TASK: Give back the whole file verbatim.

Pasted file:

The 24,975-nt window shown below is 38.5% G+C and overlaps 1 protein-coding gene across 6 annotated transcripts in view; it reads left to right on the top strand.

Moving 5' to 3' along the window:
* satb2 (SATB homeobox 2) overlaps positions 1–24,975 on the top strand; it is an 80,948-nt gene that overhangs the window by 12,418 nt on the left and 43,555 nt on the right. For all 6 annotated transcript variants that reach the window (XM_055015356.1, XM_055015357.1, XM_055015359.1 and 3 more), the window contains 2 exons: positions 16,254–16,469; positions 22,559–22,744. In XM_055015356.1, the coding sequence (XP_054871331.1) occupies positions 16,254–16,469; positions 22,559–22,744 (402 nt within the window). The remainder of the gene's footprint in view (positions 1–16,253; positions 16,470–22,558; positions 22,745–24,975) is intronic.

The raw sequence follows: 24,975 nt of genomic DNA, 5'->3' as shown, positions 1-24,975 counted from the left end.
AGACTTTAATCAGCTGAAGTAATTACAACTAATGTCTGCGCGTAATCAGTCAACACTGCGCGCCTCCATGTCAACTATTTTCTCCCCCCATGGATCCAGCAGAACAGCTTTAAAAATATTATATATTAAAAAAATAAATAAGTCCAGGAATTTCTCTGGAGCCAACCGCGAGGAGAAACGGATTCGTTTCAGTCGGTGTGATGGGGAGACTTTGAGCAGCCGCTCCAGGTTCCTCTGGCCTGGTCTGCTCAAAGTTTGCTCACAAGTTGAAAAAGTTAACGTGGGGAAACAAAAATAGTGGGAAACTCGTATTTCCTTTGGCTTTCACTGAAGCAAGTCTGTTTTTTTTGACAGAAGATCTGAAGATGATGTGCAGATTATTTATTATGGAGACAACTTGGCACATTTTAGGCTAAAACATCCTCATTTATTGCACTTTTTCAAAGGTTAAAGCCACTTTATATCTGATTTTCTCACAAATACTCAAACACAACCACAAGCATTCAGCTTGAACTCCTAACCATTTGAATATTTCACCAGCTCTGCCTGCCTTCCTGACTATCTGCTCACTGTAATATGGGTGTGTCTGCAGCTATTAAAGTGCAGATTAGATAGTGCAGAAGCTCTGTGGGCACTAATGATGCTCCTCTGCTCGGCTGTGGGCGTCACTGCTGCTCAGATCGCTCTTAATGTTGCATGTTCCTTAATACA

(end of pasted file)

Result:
The 24,975-nt window shown below is 38.5% G+C and overlaps 1 protein-coding gene across 6 annotated transcripts in view; it reads left to right on the top strand.

Moving 5' to 3' along the window:
* satb2 (SATB homeobox 2) overlaps positions 1–24,975 on the top strand; it is an 80,948-nt gene that overhangs the window by 12,418 nt on the left and 43,555 nt on the right. For all 6 annotated transcript variants that reach the window (XM_055015356.1, XM_055015357.1, XM_055015359.1 and 3 more), the window contains 2 exons: positions 16,254–16,469; positions 22,559–22,744. In XM_055015356.1, the coding sequence (XP_054871331.1) occupies positions 16,254–16,469; positions 22,559–22,744 (402 nt within the window). The remainder of the gene's footprint in view (positions 1–16,253; positions 16,470–22,558; positions 22,745–24,975) is intronic.

The raw sequence follows: 24,975 nt of genomic DNA, 5'->3' as shown, positions 1-24,975 counted from the left end.
AGACTTTAATCAGCTGAAGTAATTACAACTAATGTCTGCGCGTAATCAGTCAACACTGCGCGCCTCCATGTCAACTATTTTCTCCCCCCATGGATCCAGCAGAACAGCTTTAAAAATATTATATATTAAAAAAATAAATAAGTCCAGGAATTTCTCTGGAGCCAACCGCGAGGAGAAACGGATTCGTTTCAGTCGGTGTGATGGGGAGACTTTGAGCAGCCGCTCCAGGTTCCTCTGGCCTGGTCTGCTCAAAGTTTGCTCACAAGTTGAAAAAGTTAACGTGGGGAAACAAAAATAGTGGGAAACTCGTATTTCCTTTGGCTTTCACTGAAGCAAGTCTGTTTTTTTTGACAGAAGATCTGAAGATGATGTGCAGATTATTTATTATGGAGACAACTTGGCACATTTTAGGCTAAAACATCCTCATTTATTGCACTTTTTCAAAGGTTAAAGCCACTTTATATCTGATTTTCTCACAAATACTCAAACACAACCACAAGCATTCAGCTTGAACTCCTAACCATTTGAATATTTCACCAGCTCTGCCTGCCTTCCTGACTATCTGCTCACTGTAATATGGGTGTGTCTGCAGCTATTAAAGTGCAGATTAGATAGTGCAGAAGCTCTGTGGGCACTAATGATGCTCCTCTGCTCGGCTGTGGGCGTCACTGCTGCTCAGATCGCTCTTAATGTTGCATGTTCCTTAATACA